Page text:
Everything but the Girl
IF YOU had a particularly intense holiday romance in the mid-Nineties, this may be the track that brings it all back - the perfect pop song of tears and remembering.
"Missing" is an acoustic ballad that somehow ended up as a killer dance- floor hit all over Europe, particularly Italy, where it beat off all chart opposition for weeks on end. But the God-like details are not so much in the song, or its original arrangement on Everything But The Girl's Amplified Heart album, but in the fleet, infectious mix for the "radio" and "club mix" version.
Where the original is heavy, thoughtful and self-consciously musical, the remix has the qualities of quickness and lightness that Italo Calvino advocated in his Six Memos for the Next Millennium. Terry's mix follows all the usual dance cliches, adding a hustling drum loop, sawn-off bass synth and tightly synchronised keyboard vamps while removing nearly everything except vocals from the original multitrack. This is a time-honoured way to extract large fees and royalties from desperate record companies aiming for "...you know, for kids". Most of the time this results in a "less is less" scenario, but for "Missing", less is definitely more, to invoke another Mies van der Rohe statement.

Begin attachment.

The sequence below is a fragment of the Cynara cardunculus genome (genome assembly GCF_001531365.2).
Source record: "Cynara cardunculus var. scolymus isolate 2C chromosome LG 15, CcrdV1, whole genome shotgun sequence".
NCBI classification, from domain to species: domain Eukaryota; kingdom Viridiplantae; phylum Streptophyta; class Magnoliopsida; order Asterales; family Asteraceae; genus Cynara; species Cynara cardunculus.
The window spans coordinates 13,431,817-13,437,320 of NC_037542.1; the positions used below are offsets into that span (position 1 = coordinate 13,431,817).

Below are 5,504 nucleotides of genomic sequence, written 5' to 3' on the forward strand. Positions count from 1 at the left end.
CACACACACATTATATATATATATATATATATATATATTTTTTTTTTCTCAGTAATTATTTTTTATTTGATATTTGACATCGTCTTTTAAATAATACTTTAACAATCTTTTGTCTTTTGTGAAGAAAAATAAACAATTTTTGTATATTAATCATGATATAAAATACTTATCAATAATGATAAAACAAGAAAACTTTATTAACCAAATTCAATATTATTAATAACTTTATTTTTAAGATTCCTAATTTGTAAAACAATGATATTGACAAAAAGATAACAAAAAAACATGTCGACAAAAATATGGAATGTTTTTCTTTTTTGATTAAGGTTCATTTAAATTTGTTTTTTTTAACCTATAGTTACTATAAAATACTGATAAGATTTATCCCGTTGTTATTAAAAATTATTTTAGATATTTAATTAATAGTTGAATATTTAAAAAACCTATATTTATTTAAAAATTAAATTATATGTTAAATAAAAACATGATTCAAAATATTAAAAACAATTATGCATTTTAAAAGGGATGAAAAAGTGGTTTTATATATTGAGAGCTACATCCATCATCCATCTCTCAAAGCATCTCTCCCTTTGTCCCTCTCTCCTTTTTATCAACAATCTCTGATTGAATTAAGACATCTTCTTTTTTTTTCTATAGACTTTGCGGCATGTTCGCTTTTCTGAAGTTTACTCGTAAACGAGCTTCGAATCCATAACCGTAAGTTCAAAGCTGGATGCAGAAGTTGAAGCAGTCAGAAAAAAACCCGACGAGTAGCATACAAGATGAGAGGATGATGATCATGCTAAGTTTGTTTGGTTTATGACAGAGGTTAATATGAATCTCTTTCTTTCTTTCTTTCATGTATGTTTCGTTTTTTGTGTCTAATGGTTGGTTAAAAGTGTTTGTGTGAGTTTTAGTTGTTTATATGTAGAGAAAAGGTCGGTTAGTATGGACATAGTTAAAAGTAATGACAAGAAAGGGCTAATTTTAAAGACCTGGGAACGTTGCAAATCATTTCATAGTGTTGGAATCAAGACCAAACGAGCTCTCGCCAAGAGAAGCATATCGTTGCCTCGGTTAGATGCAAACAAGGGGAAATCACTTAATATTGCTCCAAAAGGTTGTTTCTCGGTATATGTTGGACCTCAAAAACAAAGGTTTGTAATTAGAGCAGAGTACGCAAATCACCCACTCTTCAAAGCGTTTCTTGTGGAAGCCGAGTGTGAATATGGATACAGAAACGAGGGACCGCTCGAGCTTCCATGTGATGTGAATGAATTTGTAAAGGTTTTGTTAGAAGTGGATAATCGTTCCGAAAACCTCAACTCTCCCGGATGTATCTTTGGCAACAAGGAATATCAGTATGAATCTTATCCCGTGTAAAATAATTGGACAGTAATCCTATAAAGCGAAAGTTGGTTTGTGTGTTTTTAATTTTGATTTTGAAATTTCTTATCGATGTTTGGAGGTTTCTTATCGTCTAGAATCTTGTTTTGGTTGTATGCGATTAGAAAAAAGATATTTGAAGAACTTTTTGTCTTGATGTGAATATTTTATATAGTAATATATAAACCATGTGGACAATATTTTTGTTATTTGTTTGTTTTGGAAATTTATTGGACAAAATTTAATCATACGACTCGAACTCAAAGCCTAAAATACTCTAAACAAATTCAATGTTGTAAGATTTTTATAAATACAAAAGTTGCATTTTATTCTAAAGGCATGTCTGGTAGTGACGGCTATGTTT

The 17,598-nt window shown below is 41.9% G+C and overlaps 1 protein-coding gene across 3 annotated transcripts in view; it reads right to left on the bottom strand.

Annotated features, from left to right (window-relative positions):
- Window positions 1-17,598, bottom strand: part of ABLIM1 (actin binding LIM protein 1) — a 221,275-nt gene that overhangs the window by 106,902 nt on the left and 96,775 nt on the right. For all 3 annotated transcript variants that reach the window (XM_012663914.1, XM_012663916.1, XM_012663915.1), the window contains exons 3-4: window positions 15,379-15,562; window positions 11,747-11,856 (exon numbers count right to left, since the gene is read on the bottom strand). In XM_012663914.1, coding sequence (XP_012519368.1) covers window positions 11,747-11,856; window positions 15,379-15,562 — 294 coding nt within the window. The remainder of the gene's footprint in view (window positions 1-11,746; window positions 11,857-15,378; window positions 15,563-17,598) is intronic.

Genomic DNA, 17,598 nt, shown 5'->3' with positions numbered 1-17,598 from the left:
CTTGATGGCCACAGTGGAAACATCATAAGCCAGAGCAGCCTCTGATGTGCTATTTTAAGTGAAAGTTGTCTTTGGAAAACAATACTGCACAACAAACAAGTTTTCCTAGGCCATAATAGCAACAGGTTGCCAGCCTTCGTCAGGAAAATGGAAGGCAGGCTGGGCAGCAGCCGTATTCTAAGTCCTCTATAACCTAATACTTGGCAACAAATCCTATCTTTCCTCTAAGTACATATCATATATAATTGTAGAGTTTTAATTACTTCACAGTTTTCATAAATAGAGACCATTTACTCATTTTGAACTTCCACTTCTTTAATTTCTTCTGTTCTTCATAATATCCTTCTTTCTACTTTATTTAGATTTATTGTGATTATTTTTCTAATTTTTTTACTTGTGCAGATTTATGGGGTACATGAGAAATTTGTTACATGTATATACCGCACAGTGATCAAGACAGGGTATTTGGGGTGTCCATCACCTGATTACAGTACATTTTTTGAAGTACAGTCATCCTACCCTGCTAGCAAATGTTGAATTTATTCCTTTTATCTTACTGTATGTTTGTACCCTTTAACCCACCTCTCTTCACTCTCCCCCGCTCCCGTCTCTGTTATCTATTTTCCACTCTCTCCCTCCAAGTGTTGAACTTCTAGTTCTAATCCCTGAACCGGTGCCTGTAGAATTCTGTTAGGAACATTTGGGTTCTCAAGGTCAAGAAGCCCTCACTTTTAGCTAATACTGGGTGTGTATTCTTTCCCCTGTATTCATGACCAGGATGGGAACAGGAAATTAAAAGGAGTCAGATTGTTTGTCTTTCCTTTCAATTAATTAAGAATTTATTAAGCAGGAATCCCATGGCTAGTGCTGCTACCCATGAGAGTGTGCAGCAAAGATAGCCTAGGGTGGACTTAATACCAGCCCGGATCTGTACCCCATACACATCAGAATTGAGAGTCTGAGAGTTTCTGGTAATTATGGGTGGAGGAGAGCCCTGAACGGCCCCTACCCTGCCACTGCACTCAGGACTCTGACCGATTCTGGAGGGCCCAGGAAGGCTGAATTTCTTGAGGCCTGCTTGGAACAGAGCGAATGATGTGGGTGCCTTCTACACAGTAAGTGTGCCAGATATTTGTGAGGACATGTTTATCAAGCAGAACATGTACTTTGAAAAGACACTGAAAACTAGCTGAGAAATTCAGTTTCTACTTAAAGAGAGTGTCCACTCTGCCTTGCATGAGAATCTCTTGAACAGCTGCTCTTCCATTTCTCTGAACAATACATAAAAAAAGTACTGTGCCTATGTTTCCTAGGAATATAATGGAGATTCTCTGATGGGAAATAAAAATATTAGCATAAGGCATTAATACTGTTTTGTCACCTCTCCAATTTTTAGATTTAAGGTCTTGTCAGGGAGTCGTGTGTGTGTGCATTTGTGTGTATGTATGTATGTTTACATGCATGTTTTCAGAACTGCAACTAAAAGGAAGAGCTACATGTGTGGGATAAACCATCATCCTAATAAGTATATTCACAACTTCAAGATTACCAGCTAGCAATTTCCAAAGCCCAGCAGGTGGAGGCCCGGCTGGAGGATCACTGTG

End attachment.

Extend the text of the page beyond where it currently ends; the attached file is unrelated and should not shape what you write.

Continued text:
A really spine-chilling moment occurs during the second line of the chorus, when Tracey Thorn's harmony vocal part rides gloriously over the purring, stripped-down engine of the rhythm track. This higher part, an insubstantial sliver of sound, perfectly pitched and phrased, manages to make the main vocal performance sound ever more lonely, more desperate to connect: "And I missed you... like the desert missed the rain." Another moment occurs early in the introduction, a brief shard of acoustic guitar, one of the few fragments left from the luxuriant rhythmic undergrowth of the album mix. Ben Watt's original guitar part is creative, musical, nicely played and recorded - it must have hurt to lose 90 per cent of it in the remix. But it was a smart decision: in the context of a hit single, the arpeggios over-egg the chorus. "Missing" is a good song, but it's not "Yesterday" (or even "Yesterdays"). The magic is in the combination of groove, sound and words; the artistry is in the cool timbre and performance of Thorn's vocal, which manages (and this is a very Nineties trait) to be detached and emotionally affecting at the same time.
John L Walters